Popular music plays a fundamental role in everyday life. It can act as a source of identification and rebellion, but also just to aid in selling a product. There is music for babies, for funerals, for going out, for elevators, for having sex to – and much, much more. In other words, popular music has become ubiquitous in our lives. In this minor, a collaboration between Erasmus University Rotterdam and Codarts University of the Arts, students explore both classic and cutting-edge research on the topic, while simultaneously gaining practical experience by taking part in the creation of their own ‘hit’ song. More information.
“This minor has definitely been one of the most exciting parts of my university experience so far. The small group of students came from a variety of backgrounds (from business administration to psychology to computer science), leading to a fruitful exchange of ideas and, inevitably, to new friendships. One of the things I found most inspiring about this minor was that all (guest) lecturers were very passionate about their field of research or practice. This motivated me to study more and to ask more questions than usual, resulting in a deeper understanding of music and its roots and influences in society.” – Jim.
“Really, this minor felt like a party! Sure, there were deadlines, and it was hard work, but I finally learned valuable information about all aspects of the music industry. Participating in your own music production, creation and dissemination project, learning from real music industry experts and gaining valuable knowledge about the history and development of the music industry – it is all included. This minor really taught me how valuable music is to society and to myself.” – Zoë
“If you have any interest in music, I highly recommend the MU$IC minor. We got to learn about the industry from all sides, from the sociological study of music to the practicalities of writing a hit song. I particularly enjoyed listening every week to a diverse range of guest speakers from inside the music industry.” – Aidan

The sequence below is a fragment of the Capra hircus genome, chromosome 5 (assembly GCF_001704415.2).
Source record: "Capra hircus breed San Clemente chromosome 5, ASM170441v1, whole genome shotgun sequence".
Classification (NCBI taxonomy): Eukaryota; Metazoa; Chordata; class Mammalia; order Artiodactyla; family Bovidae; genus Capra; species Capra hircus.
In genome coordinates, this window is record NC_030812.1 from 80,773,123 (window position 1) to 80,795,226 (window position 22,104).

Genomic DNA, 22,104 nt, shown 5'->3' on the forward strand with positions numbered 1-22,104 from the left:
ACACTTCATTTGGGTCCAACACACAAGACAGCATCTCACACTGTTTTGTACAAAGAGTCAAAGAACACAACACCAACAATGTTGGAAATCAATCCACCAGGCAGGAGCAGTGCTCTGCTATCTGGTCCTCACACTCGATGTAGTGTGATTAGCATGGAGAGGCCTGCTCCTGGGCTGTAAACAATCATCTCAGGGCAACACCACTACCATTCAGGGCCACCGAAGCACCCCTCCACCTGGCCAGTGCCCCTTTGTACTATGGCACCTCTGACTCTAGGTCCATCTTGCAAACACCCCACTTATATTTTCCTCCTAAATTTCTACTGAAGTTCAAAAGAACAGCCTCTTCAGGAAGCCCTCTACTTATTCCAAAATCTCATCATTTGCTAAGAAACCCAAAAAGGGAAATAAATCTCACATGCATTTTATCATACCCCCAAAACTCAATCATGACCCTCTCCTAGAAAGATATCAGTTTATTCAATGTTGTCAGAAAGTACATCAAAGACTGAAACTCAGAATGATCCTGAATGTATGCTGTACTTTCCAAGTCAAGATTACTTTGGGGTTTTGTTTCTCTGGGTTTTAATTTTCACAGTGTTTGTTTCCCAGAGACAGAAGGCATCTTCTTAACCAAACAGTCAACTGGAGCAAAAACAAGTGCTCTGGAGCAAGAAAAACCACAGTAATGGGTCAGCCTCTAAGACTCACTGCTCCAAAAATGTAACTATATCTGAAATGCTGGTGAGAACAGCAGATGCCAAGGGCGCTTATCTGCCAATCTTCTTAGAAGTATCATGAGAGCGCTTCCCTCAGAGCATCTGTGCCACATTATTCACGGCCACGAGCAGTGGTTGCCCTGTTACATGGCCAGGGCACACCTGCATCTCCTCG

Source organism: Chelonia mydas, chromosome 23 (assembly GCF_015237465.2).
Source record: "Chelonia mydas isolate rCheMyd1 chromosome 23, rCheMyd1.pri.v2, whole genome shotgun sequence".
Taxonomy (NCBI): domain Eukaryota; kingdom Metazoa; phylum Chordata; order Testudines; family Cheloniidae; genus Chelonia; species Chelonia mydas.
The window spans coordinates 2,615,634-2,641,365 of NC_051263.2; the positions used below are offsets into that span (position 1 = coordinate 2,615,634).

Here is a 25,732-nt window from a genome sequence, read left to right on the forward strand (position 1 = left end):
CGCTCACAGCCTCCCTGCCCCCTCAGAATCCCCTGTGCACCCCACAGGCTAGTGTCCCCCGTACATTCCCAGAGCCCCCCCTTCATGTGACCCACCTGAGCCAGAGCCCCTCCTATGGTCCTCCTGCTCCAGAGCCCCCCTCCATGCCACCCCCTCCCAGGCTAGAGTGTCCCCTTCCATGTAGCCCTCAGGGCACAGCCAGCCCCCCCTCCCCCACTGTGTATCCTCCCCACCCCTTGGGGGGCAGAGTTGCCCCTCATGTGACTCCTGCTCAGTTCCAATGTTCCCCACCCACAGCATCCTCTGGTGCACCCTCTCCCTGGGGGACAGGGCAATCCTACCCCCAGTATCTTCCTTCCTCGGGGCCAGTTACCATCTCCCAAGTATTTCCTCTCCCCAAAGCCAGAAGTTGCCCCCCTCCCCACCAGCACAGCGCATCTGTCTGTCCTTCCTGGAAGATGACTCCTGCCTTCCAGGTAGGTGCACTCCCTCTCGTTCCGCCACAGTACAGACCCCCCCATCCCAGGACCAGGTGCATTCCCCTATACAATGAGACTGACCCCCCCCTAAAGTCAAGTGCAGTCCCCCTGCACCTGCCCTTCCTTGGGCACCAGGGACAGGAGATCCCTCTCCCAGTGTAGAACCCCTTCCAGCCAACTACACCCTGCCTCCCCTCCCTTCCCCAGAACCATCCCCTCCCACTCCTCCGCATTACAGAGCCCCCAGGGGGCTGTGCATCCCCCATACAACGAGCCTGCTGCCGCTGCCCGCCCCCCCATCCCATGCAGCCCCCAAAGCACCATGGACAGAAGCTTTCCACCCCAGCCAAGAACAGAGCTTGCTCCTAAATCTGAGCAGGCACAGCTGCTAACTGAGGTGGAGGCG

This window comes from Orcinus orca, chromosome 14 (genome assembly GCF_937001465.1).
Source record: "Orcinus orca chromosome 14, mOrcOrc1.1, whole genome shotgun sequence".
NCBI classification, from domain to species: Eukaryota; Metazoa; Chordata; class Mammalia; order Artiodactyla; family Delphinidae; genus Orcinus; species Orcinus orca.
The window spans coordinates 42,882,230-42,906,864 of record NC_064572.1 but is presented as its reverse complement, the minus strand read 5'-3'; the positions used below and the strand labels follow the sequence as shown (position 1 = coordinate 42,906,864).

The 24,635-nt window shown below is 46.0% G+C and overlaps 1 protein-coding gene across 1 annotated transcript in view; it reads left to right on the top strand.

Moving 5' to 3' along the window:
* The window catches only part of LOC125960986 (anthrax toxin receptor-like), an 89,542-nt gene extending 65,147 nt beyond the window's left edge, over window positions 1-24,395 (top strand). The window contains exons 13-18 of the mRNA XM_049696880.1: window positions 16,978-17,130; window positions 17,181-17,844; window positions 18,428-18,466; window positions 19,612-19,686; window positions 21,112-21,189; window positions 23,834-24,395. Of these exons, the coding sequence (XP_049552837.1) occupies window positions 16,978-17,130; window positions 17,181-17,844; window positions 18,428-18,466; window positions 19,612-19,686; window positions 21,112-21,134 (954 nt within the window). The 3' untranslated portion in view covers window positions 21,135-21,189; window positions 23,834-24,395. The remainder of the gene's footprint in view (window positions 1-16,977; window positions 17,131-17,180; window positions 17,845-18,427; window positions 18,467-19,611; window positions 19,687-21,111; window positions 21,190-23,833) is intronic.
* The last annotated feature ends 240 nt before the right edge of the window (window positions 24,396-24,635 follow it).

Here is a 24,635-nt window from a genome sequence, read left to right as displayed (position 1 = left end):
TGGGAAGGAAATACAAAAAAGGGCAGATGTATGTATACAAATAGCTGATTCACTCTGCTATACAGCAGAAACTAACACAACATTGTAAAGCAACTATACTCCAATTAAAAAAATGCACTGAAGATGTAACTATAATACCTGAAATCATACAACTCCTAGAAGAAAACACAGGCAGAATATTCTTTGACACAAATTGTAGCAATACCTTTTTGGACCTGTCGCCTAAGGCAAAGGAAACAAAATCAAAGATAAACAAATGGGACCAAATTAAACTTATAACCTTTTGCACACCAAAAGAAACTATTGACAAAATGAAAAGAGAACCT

(BA2/3 5EC EUR & Codarts)
In this course, students are invited to theoretically engage in the critical and systematic study of popular music’s role in societies from its beginnings in youth cultures to its contemporary position in 21st Century digital landscapes. Important key concepts such as genre, scene, (diaspora) identity formation, authentication processes, social and symbolic boundaries, counter- and subcultures and social inequality will be fundamental in this approach. Central to this perspective is to treat popular music beyond its value as entertainment and demonstrate what is sociological about music. In addition, a more practical industry approach will make students familiar with the functioning of the global music industry. First, students will discuss popular music law, regulation and technology – particularly in a time of rampant illegal downloading/streaming and DIY music production. Second, industry and organizational structures are discussed in combination with – third – artistic career development.
This course is an introduction to sociology, the systematic and critical study of how people live together. Moreover, sociology is a perspective, a way of seeing the general in the particular. The course discusses the main sociological themes and theories – inequality, social cohesion and rationalization – as well as the sociologists whose ideas form the basis of contemporary sociology – Marx, Durkheim and Weber. In addition, this course addresses different ways people have lived and worked together throughout history, what sociologists mean by ‘culture’, the role of groups and organizations in society, race and gender, and how work, consumption, education, and mass media both emerge from – and affect – society. In addition, we will direct our sociological way of seeing to the art world (Becker) or the field of cultural production (Bourdieu). Art and culture do not simply reflect or shape society. The relationship between art and society is strongly affected by the production, distribution and reception of art and culture. This introductory course addresses the concepts of art worlds, the cultural industry, types of artists (production) as well as studies focusing on audience reception, consumption and stratification. Lastly, the role of the media in art and culture will be covered (distribution and reception).
- Stratification (5EC Erasmus University College)
- Sociale Ongelijkheid (BA1 5EC DPAS/ESSB)
- Statistics (BA2 5EC)
- Contemporary Approaches in Cultural Sociology (BA2 5EC)
- Cultural Policy (BA2 5EC)
- Academic Skills (BA1 5EC)
- Introduction to Social Science Research (BA-1 5EC)